Christmas is arguably the most anticipated event of the year — perhaps the most toxic season for parents. There's the holiday decorations, planning and cooking meals, and searching for the perfect gifts for your kids. However, a teacher and mom of two, who goes by the handle @andgreenandblue on Instagram, shares a secret all moms and dads need to know. It can save you from stressing out this festive season.
Natalie Green, an early education teacher in the U.K., addressed parents who are most probably up to their necks with things to do for the holiday celebrations right now.
"I'm writing to tell you that every January when your child comes back to school, they tell me all about the Christmas holidays," the mom of two kids wrote. She went on to list what her students shared with her when asked what they did during the Chrismas vacation.
There were days when everyone stayed indoors and watched TV or snuggled on their parents' bed while in pajamas. The children told stories about walking in the freezing cold to go to a McDonald's or about the trips they took with their parents.
Natalie found out she had students who loved staying at their grandparents' place, waiting excitedly for their parents to come back after work. Some kids also remembered playing cards, going swimming, and spending New Year's Eve at a friend's place and staying up all night to catch the fireworks.
Natalie then says what we should always remind ourselves when we get so exhausted this season.
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"They mention their gifts, but for them, Christmas is you and your love and time and routines and feeling safe." the teacher wrote.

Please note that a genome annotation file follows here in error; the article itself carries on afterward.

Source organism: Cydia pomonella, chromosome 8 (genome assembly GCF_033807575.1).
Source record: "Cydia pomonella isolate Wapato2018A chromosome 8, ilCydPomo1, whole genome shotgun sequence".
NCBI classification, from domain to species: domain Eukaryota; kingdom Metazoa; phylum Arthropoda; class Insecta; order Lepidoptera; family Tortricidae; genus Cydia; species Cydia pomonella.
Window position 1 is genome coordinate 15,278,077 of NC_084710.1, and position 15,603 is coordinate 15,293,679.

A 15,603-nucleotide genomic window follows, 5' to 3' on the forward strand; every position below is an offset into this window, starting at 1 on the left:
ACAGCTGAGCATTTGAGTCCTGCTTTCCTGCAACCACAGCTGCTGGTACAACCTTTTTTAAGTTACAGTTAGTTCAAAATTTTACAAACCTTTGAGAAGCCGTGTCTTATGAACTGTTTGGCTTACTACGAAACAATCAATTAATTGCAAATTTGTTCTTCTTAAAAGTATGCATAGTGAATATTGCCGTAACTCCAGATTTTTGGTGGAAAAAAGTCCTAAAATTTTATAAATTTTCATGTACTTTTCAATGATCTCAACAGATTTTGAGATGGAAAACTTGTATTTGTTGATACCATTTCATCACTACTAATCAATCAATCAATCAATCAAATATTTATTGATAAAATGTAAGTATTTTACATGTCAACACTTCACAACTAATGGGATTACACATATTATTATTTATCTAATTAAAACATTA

She ended it with, "You are their favorite thing. Merry Christmas!"
This is but another proof that kids remember more the times they spend with their parents than any other material possession. They're less stressed and feel more secure with you. They prefer going on vacation and traveling with their family, and this precious time together becomes their happiness anchors into adulthood.
So, slow down and decorate your home or bake a cake together — they don't have to be perfect. Sleep in and snuggle during a cold morning. Order at your kid's favorite takeout place. Bring your kids to Christmas parties and play the dame games. Be silly and have fun with your children. As Natalie says in another post about family holidays, "Lower expectations, lower the amount of activities we partake in and accept that someone will cry at some point each day. Purposefully increase the amount of hugs, kisses, ice lollies and biscuits available."
At the end of the day, all your children want for Christmas is you.